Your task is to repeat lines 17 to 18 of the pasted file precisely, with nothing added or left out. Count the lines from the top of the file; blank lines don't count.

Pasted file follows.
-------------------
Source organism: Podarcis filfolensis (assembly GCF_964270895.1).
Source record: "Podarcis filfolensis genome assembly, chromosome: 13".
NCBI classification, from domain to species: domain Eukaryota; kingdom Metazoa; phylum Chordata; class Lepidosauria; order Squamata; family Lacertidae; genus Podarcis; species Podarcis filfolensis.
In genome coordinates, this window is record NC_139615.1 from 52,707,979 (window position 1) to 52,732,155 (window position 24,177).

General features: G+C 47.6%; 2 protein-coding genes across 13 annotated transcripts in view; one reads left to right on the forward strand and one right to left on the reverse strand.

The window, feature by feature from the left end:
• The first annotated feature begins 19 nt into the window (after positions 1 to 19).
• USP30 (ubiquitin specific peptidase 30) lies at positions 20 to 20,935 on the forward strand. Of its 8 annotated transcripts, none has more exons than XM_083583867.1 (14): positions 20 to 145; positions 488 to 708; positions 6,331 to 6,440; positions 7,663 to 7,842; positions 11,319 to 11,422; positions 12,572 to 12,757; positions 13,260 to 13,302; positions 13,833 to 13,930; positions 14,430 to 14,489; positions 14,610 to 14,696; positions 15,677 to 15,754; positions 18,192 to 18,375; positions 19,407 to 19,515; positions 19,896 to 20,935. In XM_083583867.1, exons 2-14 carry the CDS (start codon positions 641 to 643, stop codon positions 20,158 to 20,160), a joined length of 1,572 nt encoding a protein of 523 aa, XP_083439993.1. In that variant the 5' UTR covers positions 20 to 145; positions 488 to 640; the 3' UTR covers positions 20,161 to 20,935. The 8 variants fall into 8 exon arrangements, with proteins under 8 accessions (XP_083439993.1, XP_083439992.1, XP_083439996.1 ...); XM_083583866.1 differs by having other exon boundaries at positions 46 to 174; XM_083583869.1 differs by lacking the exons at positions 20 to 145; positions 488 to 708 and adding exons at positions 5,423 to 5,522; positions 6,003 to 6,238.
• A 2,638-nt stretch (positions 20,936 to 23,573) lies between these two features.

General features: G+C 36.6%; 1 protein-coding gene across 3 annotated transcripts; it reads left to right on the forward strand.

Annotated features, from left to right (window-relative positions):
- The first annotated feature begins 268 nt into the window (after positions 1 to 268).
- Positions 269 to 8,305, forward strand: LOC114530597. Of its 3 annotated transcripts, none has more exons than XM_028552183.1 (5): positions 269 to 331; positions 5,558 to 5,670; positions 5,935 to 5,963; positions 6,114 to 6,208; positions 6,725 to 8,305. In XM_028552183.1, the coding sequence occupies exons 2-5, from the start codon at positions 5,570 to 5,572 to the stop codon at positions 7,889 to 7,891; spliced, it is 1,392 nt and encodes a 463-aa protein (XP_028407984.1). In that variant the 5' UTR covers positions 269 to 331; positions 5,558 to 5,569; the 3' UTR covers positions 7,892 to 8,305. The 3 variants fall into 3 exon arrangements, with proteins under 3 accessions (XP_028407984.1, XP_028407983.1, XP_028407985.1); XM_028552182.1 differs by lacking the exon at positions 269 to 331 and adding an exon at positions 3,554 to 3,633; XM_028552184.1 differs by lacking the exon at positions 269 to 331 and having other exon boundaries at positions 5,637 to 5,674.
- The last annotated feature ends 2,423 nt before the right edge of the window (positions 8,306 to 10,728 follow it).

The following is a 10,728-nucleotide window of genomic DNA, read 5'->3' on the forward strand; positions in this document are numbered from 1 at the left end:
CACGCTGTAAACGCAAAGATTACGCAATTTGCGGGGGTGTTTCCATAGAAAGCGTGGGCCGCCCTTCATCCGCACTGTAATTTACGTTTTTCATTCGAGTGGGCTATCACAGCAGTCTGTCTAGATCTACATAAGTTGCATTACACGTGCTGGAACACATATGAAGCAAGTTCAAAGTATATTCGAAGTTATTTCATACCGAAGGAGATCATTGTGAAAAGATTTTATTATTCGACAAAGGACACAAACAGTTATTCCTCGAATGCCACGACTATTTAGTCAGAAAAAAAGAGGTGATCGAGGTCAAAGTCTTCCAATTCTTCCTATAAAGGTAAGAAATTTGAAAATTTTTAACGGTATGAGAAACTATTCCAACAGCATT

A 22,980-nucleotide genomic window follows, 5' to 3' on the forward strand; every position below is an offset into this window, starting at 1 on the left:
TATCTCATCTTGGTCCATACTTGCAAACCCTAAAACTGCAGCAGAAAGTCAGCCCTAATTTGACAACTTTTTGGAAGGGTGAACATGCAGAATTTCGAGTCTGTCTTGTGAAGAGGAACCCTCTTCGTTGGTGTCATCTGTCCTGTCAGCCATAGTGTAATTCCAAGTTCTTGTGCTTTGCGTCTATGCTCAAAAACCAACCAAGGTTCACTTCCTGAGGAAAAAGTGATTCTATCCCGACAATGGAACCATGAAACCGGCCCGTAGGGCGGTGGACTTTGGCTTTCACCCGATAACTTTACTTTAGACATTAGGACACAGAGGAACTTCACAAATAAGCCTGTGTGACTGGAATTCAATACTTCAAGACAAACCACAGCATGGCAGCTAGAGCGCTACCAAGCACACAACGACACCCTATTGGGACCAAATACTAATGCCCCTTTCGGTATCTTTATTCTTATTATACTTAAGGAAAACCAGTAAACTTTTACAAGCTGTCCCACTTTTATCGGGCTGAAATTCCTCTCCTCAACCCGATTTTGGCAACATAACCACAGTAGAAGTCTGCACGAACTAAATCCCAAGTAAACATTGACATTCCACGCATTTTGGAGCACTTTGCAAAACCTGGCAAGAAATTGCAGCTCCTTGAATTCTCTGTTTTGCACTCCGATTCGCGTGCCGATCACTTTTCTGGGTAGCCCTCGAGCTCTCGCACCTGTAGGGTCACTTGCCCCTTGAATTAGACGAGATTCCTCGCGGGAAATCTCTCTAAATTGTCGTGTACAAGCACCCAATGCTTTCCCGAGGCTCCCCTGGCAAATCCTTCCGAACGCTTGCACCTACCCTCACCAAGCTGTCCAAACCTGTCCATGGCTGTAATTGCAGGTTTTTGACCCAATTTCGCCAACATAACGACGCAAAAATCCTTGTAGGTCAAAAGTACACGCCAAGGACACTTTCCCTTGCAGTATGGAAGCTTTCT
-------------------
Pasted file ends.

A 22,980-nucleotide genomic window follows, 5' to 3' on the forward strand; every position below is an offset into this window, starting at 1 on the left:
TATCTCATCTTGGTCCATACTTGCAAACCCTAAAACTGCAGCAGAAAGTCAGCCCTAATTTGACAACTTTTTGGAAGGGTGAACATGCAGAATTTCGAGTCTGTCTTGTGAAGAGGAACCCTCTTCGTTGGTGTCATCTGTCCTGTCAGCCATAGTGTAATTCCAAGTTCTTGTGCTTTGCGTCTATGCTCAAAAACCAACCAAGGTTCACTTCCTGAGGAAAAAGTGATTCTATCCCGACAATGGAACCATGAAACCGGCCCGTAGGGCGGTGGACTTTGGCTTTCACCCGATAACTTTACTTTAGACATTAGGACACAGAGGAACTTCACAAATAAGCCTGTGTGACTGGAATTCAATACTTCAAGACAAACCACAGCATGGCAGCTAGAGCGCTACCAAGCACACAACGACACCCTATTGGGACCAAATACTAATGCCCCTTTCGGTATCTTTATTCTTATTATACTTAAGGAAAACCAGTAAACTTTTACAAGCTGTCCCACTTTTATCGGGCTGAAATTCCTCTCCTCAACCCGATTTTGGCAACATAACCACAGTAGAAGTCTGCACGAACTAAATCCCAAGTAAACATTGACATTCCACGCATTTTGGAGCACTTTGCAAAACCTGGCAAGAAATTGCAGCTCCTTGAATTCTCTGTTTTGCACTCCGATTCGCGTGCCGATCACTTTTCTGGGTAGCCCTCGAGCTCTCGCACCTGTAGGGTCACTTGCCCCTTGAATTAGACGAGATTCCTCGCGGGAAATCTCTCTAAATTGTCGTGTACAAGCACCCAATGCTTTCCCGAGGCTCCCCTGGCAAATCCTTCCGAACGCTTGCACCTACCCTCACCAAGCTGTCCAAACCTGTCCATGGCTGTAATTGCAGGTTTTTGACCCAATTTCGCCAACATAACGACGCAAAAATCCTTGTAGGTCAAAAGTACACGCCAAGGACACTTTCCCTTGCAGTATGGAAGCTTTCT